Shares of U.S. automakers and parts suppliers also fell under a broader stock market decline on Friday, including a 26-year low at No. 2 U.S.-based automaker Ford Motor which is also cutting back due to the industrywide slowdown.
Chrysler aims to cut about 5,000 salaried and contract workers, or 25 percent of the white-collar staff, amid the auto industry downturn, including extending buyout offers starting in November and involuntary cuts by year end.
However, a combination of GM and Chrysler, and its potential wide-ranging impact on the auto-parts supply base that encompasses thousands of companies and millions of workers, holds center stage in North America.
The core of the discussions between GM and Chrysler owner Cerberus Capital Management would be an asset exchange that leaves Cerberus with all of GMAC LLC and a stake in the automaker itself, sources told Reuters.
Cerberus owns a 51 percent stake in GMAC, GM's former captive finance arm, and would retain ownership of Chrysler Financial, the captive finance arm for Chrysler.
United Auto Workers President Ron Gettelfinger said on Friday the union had met with automakers to discuss the status of potential pending deals, but declined to say which ones, industry publication Automotive News reported.
U.S. Sen. Debbie Stabenow, a Michigan Democrat, also told reporters that GM and Chrysler had not as yet sought government financial support to fund a merger, Automotive News said.
Sources also told Reuters that GM is exploring other plans if the talks fail, including approaching outside investors and the U.S. government, while Cerberus remains in talks with other parties, including Nissan Motor.
In Europe, PSA became the latest to join a growing list of European carmakers to issue warnings, leaving investors wondering whether Volkswagen could hit its own unambitious 2008 targets.
The PSA profit warning came less than a day after German luxury carmaker Daimler cut targets for a second straight quarter and French rival Renault all but junked its long-held 2009 guidance.
Barclays Capital analyst Brian Johnson said the PSA warning confirmed growing weakness in Western Europe and suggested expectations may be at risk for the rest of Europe and beyond.
The warning "raises the likelihood of slowing in other formerly growing markets such as China and South America," Johnson wrote in a note to clients.
Volkswagen, the world's third-largest carmaker, reaffirmed on Friday that it still expects to deliver more cars to customers than last year.
SALES DECLINES WIDESPREAD
Even Japan's Toyota, considered the healthiest automaker as reflected by its AAA debt rating, is expected to post its first quarterly sales decline in seven years because of the downturn in the U.S. market.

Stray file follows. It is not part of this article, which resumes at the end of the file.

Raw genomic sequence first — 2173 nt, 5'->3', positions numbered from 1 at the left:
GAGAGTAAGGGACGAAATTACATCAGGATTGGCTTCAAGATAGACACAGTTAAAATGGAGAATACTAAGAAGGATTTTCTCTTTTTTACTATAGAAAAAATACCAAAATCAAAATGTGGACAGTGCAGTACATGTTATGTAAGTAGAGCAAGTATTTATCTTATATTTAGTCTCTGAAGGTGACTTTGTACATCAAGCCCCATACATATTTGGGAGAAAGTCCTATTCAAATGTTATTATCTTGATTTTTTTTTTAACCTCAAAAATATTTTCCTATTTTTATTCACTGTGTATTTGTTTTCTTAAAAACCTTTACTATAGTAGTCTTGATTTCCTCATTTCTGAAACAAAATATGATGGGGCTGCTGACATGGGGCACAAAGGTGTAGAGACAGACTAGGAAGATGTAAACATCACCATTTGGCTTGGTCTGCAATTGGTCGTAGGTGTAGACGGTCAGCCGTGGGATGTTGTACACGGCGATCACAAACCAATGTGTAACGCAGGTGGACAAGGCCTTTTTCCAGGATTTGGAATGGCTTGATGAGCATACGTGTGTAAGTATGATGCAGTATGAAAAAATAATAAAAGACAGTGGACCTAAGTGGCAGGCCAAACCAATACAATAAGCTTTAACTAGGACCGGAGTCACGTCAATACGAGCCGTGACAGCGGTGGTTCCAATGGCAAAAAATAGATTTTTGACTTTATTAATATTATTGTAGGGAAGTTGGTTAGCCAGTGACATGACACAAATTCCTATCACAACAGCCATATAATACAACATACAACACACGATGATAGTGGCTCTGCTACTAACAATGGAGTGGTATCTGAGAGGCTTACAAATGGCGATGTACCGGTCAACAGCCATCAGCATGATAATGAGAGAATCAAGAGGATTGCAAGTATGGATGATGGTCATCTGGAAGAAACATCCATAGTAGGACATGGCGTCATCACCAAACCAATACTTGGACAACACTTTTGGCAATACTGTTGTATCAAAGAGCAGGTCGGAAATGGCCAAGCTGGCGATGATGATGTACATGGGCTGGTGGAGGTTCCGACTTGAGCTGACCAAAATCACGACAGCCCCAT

GM, which has been vying with Toyota for world's largest automaker based on sales volume, plans to report third-quarter global sales results next week.
Honda Motor also is not expected to escape the downturn in auto markets. The Nikkei business daily reported that Honda's operating profit is expected to fall by about 40 percent in the year to March.
U.S. auto industry sales have fallen to rates unseen since the early 1990s in October amid weak consumer confidence and a slowing economy.
The downturn has hit U.S.-based automakers harder than rivals due to their weaker financial footing.
Ford and GM are thought to have sufficient liquidity through 2008, but the global downturn could pose challenges for both in 2009, according to ratings agency Standard & Poor's.
GM, Ford and Chrysler all have been shedding assets to raise cash and paring production and closing plants in North America to match capacity with declining demand.
Chrysler said on Friday that it was reviewing multiple bids on its Viper sports car business, but did not disclose a sale timeline for the low-volume unit.
GM is expected to circulate a sales prospectus for its Hummer brand within days.
Tata Motors, which bought Jaguar and Land Rover from Ford, and Mahindra & Mahindra Ltd are among those expected to look at the books, a source familiar with the matter said.
GM has delayed until January the unveiling of a new Buick LaCrosse model, which was originally scheduled for November. It has also scrapped a working plan to show a Cadillac CTS coupe in November, to cut costs.
In Europe, analysts already inured to a string of bad news from the industry were stunned by the magnitude of problems at PSA and Renault, in part since both have benefited from a French car market propped up by government incentives to buy smaller cars built by its two domestic manufacturers.
S&P on Friday cut its rating on Renault, reflecting "our expectation that the recessionary scenario ahead will penalize the carmaker's cash generation and profitability," credit analyst Barbara Castellano said in a statement.
S&P also put PSA and Fiat on a negative outlook.
PSA and Renault are insulated from a crumbling U.S. market, which has forced both Daimler and BMW to charge against their earnings a combined sum of more than 1 billion euros for losses related to their leasing businesses.
Renault's Japanese ally, Nissan, gives it exposure to the U.S. market, while PSA has no exposure at all.
Compared with their cash-strapped U.S. peers, many European carmakers still enjoy a comfortable financial cushion in their core industrial businesses but "this can change very quickly," WestLB's Oliver Kaemmerer said.
GM shares fell 2.46 percent to $5.95 and Ford shares rose 1 cent to $2.01 on Friday on the New York Stock Exchange. Ford had set a 26-year low at $1.80 during the session.